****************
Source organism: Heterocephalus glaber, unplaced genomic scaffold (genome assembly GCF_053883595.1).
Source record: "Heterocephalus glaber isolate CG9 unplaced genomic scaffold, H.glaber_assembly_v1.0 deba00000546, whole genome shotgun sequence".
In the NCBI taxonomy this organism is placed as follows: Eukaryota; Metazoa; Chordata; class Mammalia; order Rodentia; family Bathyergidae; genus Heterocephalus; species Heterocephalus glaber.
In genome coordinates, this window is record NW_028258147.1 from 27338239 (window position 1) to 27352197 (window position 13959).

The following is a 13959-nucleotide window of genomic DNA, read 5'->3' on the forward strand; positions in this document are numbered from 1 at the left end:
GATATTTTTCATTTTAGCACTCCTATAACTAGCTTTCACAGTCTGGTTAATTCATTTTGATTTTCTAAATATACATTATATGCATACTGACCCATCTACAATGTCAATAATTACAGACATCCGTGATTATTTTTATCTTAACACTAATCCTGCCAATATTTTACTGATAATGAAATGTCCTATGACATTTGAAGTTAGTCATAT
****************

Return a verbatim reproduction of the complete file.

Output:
Source organism: Heterocephalus glaber, unplaced genomic scaffold (genome assembly GCF_053883595.1).
Source record: "Heterocephalus glaber isolate CG9 unplaced genomic scaffold, H.glaber_assembly_v1.0 deba00000546, whole genome shotgun sequence".
In the NCBI taxonomy this organism is placed as follows: Eukaryota; Metazoa; Chordata; class Mammalia; order Rodentia; family Bathyergidae; genus Heterocephalus; species Heterocephalus glaber.
In genome coordinates, this window is record NW_028258147.1 from 27338239 (window position 1) to 27352197 (window position 13959).

The following is a 13959-nucleotide window of genomic DNA, read 5'->3' on the forward strand; positions in this document are numbered from 1 at the left end:
GATATTTTTCATTTTAGCACTCCTATAACTAGCTTTCACAGTCTGGTTAATTCATTTTGATTTTCTAAATATACATTATATGCATACTGACCCATCTACAATGTCAATAATTACAGACATCCGTGATTATTTTTATCTTAACACTAATCCTGCCAATATTTTACTGATAATGAAATGTCCTATGACATTTGAAGTTAGTCATAT